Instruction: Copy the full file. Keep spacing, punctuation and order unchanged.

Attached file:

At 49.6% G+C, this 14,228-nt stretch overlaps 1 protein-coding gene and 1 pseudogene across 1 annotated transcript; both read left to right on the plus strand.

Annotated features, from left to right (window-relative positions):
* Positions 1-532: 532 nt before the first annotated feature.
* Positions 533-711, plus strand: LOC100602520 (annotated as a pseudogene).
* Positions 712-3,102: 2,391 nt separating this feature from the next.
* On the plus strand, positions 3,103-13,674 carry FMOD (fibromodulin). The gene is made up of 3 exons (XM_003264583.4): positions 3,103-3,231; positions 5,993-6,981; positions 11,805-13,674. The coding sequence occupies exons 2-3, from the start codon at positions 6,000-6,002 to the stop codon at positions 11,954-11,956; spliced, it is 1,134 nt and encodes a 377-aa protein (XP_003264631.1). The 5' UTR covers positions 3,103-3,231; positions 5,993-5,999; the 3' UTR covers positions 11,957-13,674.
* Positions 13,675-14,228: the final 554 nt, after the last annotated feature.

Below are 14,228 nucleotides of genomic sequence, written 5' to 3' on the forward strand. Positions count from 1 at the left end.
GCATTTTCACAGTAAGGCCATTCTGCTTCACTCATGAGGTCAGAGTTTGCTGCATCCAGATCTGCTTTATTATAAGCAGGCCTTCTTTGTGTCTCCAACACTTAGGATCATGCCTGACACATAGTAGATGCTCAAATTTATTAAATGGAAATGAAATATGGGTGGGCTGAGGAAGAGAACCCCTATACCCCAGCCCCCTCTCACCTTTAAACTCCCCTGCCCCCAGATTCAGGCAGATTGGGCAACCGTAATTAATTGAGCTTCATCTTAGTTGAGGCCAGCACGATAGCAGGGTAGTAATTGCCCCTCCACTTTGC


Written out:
At 49.6% G+C, this 14,228-nt stretch overlaps 1 protein-coding gene and 1 pseudogene across 1 annotated transcript; both read left to right on the plus strand.

Annotated features, from left to right (window-relative positions):
* Positions 1-532: 532 nt before the first annotated feature.
* Positions 533-711, plus strand: LOC100602520 (annotated as a pseudogene).
* Positions 712-3,102: 2,391 nt separating this feature from the next.
* On the plus strand, positions 3,103-13,674 carry FMOD (fibromodulin). The gene is made up of 3 exons (XM_003264583.4): positions 3,103-3,231; positions 5,993-6,981; positions 11,805-13,674. The coding sequence occupies exons 2-3, from the start codon at positions 6,000-6,002 to the stop codon at positions 11,954-11,956; spliced, it is 1,134 nt and encodes a 377-aa protein (XP_003264631.1). The 5' UTR covers positions 3,103-3,231; positions 5,993-5,999; the 3' UTR covers positions 11,957-13,674.
* Positions 13,675-14,228: the final 554 nt, after the last annotated feature.

Below are 14,228 nucleotides of genomic sequence, written 5' to 3' on the forward strand. Positions count from 1 at the left end.
GCATTTTCACAGTAAGGCCATTCTGCTTCACTCATGAGGTCAGAGTTTGCTGCATCCAGATCTGCTTTATTATAAGCAGGCCTTCTTTGTGTCTCCAACACTTAGGATCATGCCTGACACATAGTAGATGCTCAAATTTATTAAATGGAAATGAAATATGGGTGGGCTGAGGAAGAGAACCCCTATACCCCAGCCCCCTCTCACCTTTAAACTCCCCTGCCCCCAGATTCAGGCAGATTGGGCAACCGTAATTAATTGAGCTTCATCTTAGTTGAGGCCAGCACGATAGCAGGGTAGTAATTGCCCCTCCACTTTGC